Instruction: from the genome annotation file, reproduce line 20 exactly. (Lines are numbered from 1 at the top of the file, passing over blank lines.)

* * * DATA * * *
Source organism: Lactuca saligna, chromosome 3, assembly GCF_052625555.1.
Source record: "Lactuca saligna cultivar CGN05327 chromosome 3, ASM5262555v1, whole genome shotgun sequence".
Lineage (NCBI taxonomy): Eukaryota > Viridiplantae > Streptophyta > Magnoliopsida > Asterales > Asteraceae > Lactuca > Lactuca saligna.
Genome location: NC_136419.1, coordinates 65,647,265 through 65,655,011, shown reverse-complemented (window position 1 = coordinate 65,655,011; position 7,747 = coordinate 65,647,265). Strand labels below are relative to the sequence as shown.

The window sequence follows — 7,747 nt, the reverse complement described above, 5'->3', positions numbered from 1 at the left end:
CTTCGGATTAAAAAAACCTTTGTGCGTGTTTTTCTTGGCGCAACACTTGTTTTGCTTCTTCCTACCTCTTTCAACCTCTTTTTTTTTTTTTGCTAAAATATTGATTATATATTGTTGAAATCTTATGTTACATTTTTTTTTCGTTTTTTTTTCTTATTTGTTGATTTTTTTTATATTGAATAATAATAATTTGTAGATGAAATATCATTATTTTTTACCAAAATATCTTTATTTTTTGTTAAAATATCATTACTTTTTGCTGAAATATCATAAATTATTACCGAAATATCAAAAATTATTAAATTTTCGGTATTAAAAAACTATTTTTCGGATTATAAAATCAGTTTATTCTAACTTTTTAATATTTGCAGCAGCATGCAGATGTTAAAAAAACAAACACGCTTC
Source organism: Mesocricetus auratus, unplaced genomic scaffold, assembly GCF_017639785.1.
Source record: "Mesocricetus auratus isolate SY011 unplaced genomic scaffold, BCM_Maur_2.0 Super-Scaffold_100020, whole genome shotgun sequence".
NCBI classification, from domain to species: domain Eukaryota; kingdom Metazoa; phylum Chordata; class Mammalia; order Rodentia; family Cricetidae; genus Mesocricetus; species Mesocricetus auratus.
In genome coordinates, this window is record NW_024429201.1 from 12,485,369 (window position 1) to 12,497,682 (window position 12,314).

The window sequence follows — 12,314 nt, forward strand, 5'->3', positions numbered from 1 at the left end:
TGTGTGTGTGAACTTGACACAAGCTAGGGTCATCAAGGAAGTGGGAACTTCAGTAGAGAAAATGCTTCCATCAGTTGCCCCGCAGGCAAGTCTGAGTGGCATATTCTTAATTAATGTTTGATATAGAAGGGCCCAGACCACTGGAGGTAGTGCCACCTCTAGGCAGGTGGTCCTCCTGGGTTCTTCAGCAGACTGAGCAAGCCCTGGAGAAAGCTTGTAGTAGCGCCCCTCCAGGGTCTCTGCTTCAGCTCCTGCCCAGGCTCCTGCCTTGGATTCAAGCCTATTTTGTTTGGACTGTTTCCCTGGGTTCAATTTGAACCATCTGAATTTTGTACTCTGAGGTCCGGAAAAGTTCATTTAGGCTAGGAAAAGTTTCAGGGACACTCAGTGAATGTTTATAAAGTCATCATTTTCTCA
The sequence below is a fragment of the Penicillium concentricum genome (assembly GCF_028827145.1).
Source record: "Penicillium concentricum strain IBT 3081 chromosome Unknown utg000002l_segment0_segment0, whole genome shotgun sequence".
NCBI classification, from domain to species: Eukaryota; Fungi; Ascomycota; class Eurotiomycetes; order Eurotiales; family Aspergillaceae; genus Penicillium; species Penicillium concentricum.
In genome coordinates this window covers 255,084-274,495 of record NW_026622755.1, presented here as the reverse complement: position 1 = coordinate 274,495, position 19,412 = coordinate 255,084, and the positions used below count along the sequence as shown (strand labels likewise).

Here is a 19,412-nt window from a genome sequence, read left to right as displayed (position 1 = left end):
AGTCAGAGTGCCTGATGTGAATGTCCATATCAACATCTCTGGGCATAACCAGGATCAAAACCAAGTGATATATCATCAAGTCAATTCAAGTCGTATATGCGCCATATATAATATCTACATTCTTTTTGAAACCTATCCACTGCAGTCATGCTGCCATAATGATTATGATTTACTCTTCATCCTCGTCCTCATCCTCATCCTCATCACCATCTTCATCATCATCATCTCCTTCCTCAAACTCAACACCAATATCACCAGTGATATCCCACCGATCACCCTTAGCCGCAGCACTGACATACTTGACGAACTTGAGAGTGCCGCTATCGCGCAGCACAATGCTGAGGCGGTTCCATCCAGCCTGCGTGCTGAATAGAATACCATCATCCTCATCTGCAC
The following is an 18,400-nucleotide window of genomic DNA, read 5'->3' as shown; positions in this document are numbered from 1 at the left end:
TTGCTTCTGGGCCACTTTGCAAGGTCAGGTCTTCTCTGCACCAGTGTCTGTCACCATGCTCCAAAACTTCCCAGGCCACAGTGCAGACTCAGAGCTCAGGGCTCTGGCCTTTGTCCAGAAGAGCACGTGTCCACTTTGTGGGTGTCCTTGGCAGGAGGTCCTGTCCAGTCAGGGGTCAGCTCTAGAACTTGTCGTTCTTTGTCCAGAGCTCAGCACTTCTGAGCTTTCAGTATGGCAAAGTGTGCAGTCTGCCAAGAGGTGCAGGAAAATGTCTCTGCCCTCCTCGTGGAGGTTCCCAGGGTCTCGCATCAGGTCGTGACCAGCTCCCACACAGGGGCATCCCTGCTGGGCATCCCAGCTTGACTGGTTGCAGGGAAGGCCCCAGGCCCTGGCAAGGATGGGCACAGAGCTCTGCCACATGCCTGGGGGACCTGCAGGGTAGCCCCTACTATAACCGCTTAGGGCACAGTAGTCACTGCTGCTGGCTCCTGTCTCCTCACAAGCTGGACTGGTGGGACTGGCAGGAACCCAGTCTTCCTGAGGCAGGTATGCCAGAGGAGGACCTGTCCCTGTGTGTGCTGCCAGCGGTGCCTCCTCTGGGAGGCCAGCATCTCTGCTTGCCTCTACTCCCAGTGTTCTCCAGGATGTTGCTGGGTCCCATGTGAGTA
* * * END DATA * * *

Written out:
TTGCTTCTGGGCCACTTTGCAAGGTCAGGTCTTCTCTGCACCAGTGTCTGTCACCATGCTCCAAAACTTCCCAGGCCACAGTGCAGACTCAGAGCTCAGGGCTCTGGCCTTTGTCCAGAAGAGCACGTGTCCACTTTGTGGGTGTCCTTGGCAGGAGGTCCTGTCCAGTCAGGGGTCAGCTCTAGAACTTGTCGTTCTTTGTCCAGAGCTCAGCACTTCTGAGCTTTCAGTATGGCAAAGTGTGCAGTCTGCCAAGAGGTGCAGGAAAATGTCTCTGCCCTCCTCGTGGAGGTTCCCAGGGTCTCGCATCAGGTCGTGACCAGCTCCCACACAGGGGCATCCCTGCTGGGCATCCCAGCTTGACTGGTTGCAGGGAAGGCCCCAGGCCCTGGCAAGGATGGGCACAGAGCTCTGCCACATGCCTGGGGGACCTGCAGGGTAGCCCCTACTATAACCGCTTAGGGCACAGTAGTCACTGCTGCTGGCTCCTGTCTCCTCACAAGCTGGACTGGTGGGACTGGCAGGAACCCAGTCTTCCTGAGGCAGGTATGCCAGAGGAGGACCTGTCCCTGTGTGTGCTGCCAGCGGTGCCTCCTCTGGGAGGCCAGCATCTCTGCTTGCCTCTACTCCCAGTGTTCTCCAGGATGTTGCTGGGTCCCATGTGAGTA